Few CEOs have witnessed more change from the same seat as Michael Dell. When he founded Dell in the 1980s, his Austin company was among the first to sell PCs by mail, often at a lower price and with better tech support than established competitors offered. The '90s saw Dell extend that lean and mean approach to become a pioneer in user-customized systems and just-in-time manufacturing. And in the 2000s, with the rise of Linux, Dell established itself as a leading supplier of hardware to the data center -- both x86 servers and enterprise storage systems.
Today, Michael Dell oversees a global corporation that, with the 2009 acquisition of Perot Systems, has become an "enterprise solutions" company targeting the midmarket. By that, Dell means prepackaged combinations of consulting services, hardware, and software -- to serve verticals like healthcare or to address horizontal needs like enterprise-class security. The strategy appears to be working: When Dell announced its FY11 results in February, it reported the largest revenue increase in the company's history.
As part of the IDG Enterprise CEO Interview Series, Chief Content Officer John Gallant -- along with InfoWorld Editor in Chief Eric Knorr and InfoWorld Executive Editor Doug Dineley -- sat down for a 45-minute interview with Michael Dell. A key part of the discussion focused on Dell's aggressive plans to grow his portfolio of solutions by acquiring more intellectual property and what that means for customers and longtime partners. Along the way, Dell was willing to speculate about new devices that blur the line between notebook and tablet and even what the computer industry might have looked like had his venture never existed. We began by asking him to elaborate on his company's decision to put solutions, rather than hardware, first.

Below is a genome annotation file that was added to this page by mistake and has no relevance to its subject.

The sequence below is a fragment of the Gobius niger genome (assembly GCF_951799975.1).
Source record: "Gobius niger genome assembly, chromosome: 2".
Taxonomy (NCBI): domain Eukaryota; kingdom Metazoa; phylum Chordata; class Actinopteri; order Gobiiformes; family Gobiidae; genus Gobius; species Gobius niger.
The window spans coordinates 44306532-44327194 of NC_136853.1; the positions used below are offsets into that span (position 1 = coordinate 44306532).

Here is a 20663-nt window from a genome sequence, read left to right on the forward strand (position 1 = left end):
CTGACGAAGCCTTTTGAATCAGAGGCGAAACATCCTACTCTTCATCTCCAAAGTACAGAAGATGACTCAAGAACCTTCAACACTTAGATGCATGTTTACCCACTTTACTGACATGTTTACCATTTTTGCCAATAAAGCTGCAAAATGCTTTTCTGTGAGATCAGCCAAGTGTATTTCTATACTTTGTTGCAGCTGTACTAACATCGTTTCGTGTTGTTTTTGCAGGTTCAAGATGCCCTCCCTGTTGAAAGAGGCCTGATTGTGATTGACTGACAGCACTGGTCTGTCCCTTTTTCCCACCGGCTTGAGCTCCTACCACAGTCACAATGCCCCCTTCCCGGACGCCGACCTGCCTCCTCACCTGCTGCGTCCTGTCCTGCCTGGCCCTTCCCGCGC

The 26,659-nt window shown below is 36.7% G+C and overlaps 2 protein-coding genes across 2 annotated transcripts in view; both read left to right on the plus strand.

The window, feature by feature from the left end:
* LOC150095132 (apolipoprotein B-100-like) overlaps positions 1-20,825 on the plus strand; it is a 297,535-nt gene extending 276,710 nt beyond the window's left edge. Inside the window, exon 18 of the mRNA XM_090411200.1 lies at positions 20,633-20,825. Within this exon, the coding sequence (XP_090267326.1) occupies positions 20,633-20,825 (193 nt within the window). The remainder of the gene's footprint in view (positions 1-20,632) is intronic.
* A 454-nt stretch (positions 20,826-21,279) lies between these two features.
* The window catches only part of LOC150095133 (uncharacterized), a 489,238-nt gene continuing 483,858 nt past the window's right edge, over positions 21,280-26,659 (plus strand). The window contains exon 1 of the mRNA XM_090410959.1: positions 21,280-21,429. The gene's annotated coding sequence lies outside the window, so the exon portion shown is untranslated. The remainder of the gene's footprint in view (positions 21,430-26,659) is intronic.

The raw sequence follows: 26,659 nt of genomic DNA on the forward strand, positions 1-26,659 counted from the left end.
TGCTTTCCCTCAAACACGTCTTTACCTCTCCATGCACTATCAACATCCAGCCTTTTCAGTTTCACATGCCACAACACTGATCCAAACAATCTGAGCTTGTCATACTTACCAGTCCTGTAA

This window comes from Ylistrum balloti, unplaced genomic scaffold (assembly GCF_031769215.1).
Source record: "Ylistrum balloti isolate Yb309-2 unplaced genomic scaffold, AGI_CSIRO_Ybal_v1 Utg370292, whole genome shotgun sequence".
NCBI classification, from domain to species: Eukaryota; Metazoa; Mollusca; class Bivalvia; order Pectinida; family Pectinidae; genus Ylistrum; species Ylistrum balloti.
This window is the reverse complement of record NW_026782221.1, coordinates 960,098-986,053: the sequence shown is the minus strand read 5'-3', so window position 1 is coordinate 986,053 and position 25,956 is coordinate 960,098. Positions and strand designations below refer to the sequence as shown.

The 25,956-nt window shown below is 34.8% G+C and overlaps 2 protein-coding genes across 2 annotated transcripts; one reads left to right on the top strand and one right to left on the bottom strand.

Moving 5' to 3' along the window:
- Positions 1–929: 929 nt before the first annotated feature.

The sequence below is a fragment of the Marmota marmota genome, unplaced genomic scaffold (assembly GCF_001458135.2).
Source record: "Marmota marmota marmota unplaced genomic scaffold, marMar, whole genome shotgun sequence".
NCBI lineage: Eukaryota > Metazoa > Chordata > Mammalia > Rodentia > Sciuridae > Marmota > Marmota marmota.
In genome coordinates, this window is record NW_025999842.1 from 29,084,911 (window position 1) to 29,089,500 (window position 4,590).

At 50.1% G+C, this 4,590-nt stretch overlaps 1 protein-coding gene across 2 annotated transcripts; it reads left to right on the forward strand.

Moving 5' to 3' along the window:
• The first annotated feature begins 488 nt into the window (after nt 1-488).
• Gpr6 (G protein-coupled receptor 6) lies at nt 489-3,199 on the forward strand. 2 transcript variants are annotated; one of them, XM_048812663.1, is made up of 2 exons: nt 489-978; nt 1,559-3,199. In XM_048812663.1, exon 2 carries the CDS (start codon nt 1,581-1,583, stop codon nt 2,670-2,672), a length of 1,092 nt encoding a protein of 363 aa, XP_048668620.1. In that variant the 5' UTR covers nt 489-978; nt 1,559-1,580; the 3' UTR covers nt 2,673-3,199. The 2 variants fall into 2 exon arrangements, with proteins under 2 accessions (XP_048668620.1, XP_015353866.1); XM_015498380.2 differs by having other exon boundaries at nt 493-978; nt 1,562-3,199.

John Gallant: Dell says it has become an enterprise solutions provider. That's a big shift from being a box seller and a fast adopter of new technology. Why is Dell making this change and what are you trying to accomplish?
Michael Dell: Throughout the latter part of the '90s and early 2000s, we started creating more and more powerful enterprise products, and as we sold those products into the data center, it became clear to us that customers wanted more than products. We started to build a bigger business services capability and to verticalize the business. It was most prevalent in the public sector -- because it was a business of verticals, with education and health care and the defense and civilian aspects of the federal government. As we were doing that, it became clear we needed to go faster.